Nowadays, dental offices include as part of a routine complete dental exam a primary screening of oral cancer and pharyngeal cancer (head and neck cancer). According to the American Dental Association (www.ada.org), oral cancer occurs two times more commonly in men than it does in women. In the U.S., about eight thousand people die of this cancer each year with the median age of diagnosis at 65 years old. Around 90% of oral cancers are squamous cell carcinomas <www.oralcancerfoundation.org/facts/index.htm>.
The chief difficulty in identifying oral cancer is no signs or symptoms appear in the early stages, which makes it nearly impossible for a person to detect the developing cancer on her own. The earliest signs of oral cancer start as a small area of cells that are white, red, or a mixture of white and red; they are either flat or raised; and they can be completely painless or erupt as painful ulcerative tissues. What’s more, the cells are typically located far back behind the ear or under tongue. In some advanced cases, difficulty swallowing, mouth sores and tongue movement problems may occur.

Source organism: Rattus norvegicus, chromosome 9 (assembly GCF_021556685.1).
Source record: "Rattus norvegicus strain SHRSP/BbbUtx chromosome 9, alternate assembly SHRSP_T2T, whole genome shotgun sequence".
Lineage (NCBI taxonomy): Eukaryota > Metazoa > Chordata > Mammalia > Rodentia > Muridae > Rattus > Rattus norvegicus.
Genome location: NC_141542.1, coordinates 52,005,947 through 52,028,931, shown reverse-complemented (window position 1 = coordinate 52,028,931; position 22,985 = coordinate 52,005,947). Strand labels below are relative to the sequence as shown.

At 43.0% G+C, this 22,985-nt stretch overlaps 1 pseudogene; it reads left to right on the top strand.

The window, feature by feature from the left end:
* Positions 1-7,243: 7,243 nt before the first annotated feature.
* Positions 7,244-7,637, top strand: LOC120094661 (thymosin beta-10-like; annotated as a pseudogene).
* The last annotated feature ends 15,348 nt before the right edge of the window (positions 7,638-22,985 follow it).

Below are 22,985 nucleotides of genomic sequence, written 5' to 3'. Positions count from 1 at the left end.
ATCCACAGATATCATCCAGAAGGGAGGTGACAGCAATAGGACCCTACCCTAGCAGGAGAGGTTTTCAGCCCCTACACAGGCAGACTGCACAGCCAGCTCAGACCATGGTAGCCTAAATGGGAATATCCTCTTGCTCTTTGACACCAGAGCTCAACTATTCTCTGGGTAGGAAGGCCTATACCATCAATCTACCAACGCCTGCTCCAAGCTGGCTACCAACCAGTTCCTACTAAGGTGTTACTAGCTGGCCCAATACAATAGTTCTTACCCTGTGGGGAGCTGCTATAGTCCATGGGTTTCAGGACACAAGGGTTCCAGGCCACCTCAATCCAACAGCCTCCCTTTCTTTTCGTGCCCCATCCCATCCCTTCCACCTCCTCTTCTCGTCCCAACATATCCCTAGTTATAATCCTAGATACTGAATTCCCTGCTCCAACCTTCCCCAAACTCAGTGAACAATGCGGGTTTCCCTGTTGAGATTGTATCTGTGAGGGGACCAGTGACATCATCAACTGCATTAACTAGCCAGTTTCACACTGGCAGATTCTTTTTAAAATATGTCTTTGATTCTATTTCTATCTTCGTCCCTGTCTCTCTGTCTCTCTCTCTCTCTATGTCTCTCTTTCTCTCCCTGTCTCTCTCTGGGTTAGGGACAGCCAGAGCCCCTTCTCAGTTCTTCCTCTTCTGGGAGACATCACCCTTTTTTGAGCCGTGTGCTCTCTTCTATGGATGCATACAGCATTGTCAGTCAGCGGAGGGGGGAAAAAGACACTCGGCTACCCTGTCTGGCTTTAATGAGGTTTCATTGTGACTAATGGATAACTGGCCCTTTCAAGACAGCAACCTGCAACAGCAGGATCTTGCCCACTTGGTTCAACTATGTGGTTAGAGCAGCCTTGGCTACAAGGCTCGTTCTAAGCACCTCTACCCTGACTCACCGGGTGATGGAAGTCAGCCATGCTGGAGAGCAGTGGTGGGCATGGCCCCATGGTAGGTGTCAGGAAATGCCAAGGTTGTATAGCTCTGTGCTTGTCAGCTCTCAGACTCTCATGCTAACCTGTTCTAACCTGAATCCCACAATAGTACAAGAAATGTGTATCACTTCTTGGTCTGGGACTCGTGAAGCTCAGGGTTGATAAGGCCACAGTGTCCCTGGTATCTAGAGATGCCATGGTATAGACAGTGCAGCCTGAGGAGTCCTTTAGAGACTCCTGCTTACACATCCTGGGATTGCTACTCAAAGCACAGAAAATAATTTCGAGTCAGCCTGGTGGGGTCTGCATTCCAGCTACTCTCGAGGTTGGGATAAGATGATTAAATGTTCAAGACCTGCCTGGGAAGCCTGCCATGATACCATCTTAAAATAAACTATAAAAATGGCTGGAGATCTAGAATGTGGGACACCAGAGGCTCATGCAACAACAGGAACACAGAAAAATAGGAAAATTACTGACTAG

According to Wikipedia, oral oncogenes (genes with the potential to cause cancer) are triggered by a mutation or change of the DNA. Risk factors that make an individual more susceptible to oral cancer are poor oral hygiene, tobacco use and excessive alcohol consumption. <http://en.wikipedia.org/wiki/Oral_cancer>
However, dentists are specifically trained to spot the earliest signs of oral cancer in their patients. When diagnosed early, treatment is extremely efficient and effective. <http://implantperiocenter.com/periodontal-services/oral-cancer-exam>.